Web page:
Most of them are outdated, but provide historical design context.
They are not user documentation and should not be treated as such.
Documentation is available here.
Normalizing scheduling policy weights
The currently used weight policy units do not use any common result value range. Each unit reports numbers as needed and this causes issues with user configured preferences (policy unit multiplier), because for example memory (very high numbers) always wins over CPU (0-100).
Comparing the current CPU and memory weight units
I selected the CPU vs. memory balancing to demonstrate the issue and the possible fix.
The CPU load policy unit is currently not effective as the weight values used are too low (0-100) and the memory policy unit almost always overrules the CPU (2**31 - max scheduling memory in MB). The factor value the user can assign to the policy units is confusing for this reason, because 2x memory weight has a huge impact, but 1000x CPU weight is still not enough to overrule memory.
Weight normalization algorithms
As you see in the CPU and memory example we have to either normalize the weights reported by all policy units (either manually in the code or automatically) or use some different reduction step.
I was reading a bit and the three basic normalization options we can use are:
- Using percentage of hardcoded maximum values for each policy unit
- Using percentage of the maximum reported value (during the scheduling attempt) of a policy unit
- Using rank (sorting reported weights and awarding points according to the position; my example calculation computes rank as number of hosts that are better than the ranked one)
All three options have advantages and disadvantages. Hardcoded maximum is obviously a problem for future memory size values, dynamic maximum depends on which hosts make it into the weighting step and rank does not do a good job when there are huge gaps in weight values.
Personally I am in favour of testing rank though as it is future proof and the factor multiplier has predictable results (and we already have the code too).
Algorithm results comparison
This is a simple case where all three algorithms report the same result. That won’t always be so.
- CPU, factor 10 (hardcoded maximum 100%)
- Memory, factor 1 (hardcoded maximum 4096 MB)
|Host / Metric||CPU load||Occupied memory||Normalized (lower is better)||Normalized dynamic (lower is better)||Ranked (lower is better)|
|Host A||90||1024 MB||10 * 90 + 25 = 925||10 * 100 + 25 = 1025||10 * 2 + 0 = 20|
|Host B||50||2048 MB||10 * 50 + 50 = 550||10 * 55 + 50 = 600||10 * 1 + 1 = 11|
|Host C||10||4096 MB||10 * 10 + 100 = 200||10 * 11 + 100 = 210||10 * 0 + 2 = 2|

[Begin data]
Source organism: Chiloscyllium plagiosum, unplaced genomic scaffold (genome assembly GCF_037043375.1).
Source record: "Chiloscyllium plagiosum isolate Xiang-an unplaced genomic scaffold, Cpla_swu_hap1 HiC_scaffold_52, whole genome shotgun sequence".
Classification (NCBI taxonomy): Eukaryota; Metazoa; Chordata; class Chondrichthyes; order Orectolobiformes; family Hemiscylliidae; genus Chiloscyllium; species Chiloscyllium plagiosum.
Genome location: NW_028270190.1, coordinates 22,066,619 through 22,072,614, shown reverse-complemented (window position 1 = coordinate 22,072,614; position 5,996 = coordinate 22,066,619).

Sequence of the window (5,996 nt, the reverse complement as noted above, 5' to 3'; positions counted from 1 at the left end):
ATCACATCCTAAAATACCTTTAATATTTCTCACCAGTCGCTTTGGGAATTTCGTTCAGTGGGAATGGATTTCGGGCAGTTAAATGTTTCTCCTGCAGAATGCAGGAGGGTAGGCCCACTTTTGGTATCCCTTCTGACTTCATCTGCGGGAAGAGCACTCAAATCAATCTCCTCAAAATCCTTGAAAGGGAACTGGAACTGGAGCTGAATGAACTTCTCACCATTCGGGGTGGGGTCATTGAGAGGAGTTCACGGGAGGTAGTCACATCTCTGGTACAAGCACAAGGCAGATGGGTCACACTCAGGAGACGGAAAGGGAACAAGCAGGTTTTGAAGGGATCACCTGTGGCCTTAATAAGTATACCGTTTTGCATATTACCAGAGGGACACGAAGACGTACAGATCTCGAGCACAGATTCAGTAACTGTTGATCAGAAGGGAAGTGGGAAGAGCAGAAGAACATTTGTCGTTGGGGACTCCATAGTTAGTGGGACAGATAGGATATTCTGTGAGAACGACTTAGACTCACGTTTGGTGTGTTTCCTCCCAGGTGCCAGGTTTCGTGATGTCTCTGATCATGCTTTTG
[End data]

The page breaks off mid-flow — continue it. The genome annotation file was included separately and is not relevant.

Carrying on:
Benefit to oVirt
The multiplier factor in the Scheduling policy edit dialog will become predictable. This will also allow the user to fine tune his preferences (for example: CPU vs. memory vs. weak affinity rules).
Scheduling process changes
The existing policy units won’t be affected. The normalization process will be done by adding an extra step to the current Filter / Weight sequence. It will become Filter / Weight / Select.
No changes to the UI or REST will be necessary, this change will be totally transparent.
Users using the weight multipliers might need to update them to reasonable values.
Dependencies / Related Features
This normalization is needed as a ground work for all weak affinity features, including host affinity and Rack based balancing.
Documentation / External references
Basic sanity checks for scheduling VMs are needed. The internal weighting rules were never really exposed so a slight change in behaviour might not be even noticed.
The selection step result is visible in the DEBUG log (logger name: org.ovirt.engine.core.bll.scheduling.policyunits.RankSelectorPolicyUnit) in a CSV table form. Each row represents one weight unit and columns representing hosts have two walues: rank (higher is better), raw weight returned by policy unit.
2016-12-01 18:03:18,299+01 DEBUG [org.ovirt.engine.core.bll.scheduling.policyunits.RankSelectorPolicyUnit] (org.ovirt.thread.pool-6-thread-49) [ceadae95-bc68-4ae7-ac85-55b610194981] Ranking selector: *;factor;4adcef93-a088-437e-ac0d-479046deae71;;5bec53b1-548a-4f3a-beee-ee55c9180b34;;71d65d53-bd3d-4028-b5f8-ec4f4f276394; 98e92667-6161-41fb-b3fa-34f820ccbc4b;1;2;1;2;1;2;1 84e6ddee-ab0d-42dd-82f0-c297779db567;1;2;1;2;1;2;1 7db4ab05-81ab-42e8-868a-aee2df483edb;1;2;4;0;5;2;4 7f262d70-6cac-11e3-981f-0800200c9a66;1;2;0;2;0;2;0 591cdb81-ba67-45b4-9642-e28f61a97d57;1;2;10000;2;10000;2;10000 4134247a-9c58-4b9a-8593-530bb9e37c59;1;2;1;2;1;0;47
Testing with many different VMs might reveal interesting situations though.
The feature is ready and only needs to be enabled.
== Scheduling multipliers changed == The impact of scheduling multipliers was changed as the underlying weight values were normalized. Please check that the values you use represent the real relative value of importance instead of empirical number that you used to get the desired behaviour in the past.
Comments and Discussion
Please use the firstname.lastname@example.org mailinglist for discussing this feature.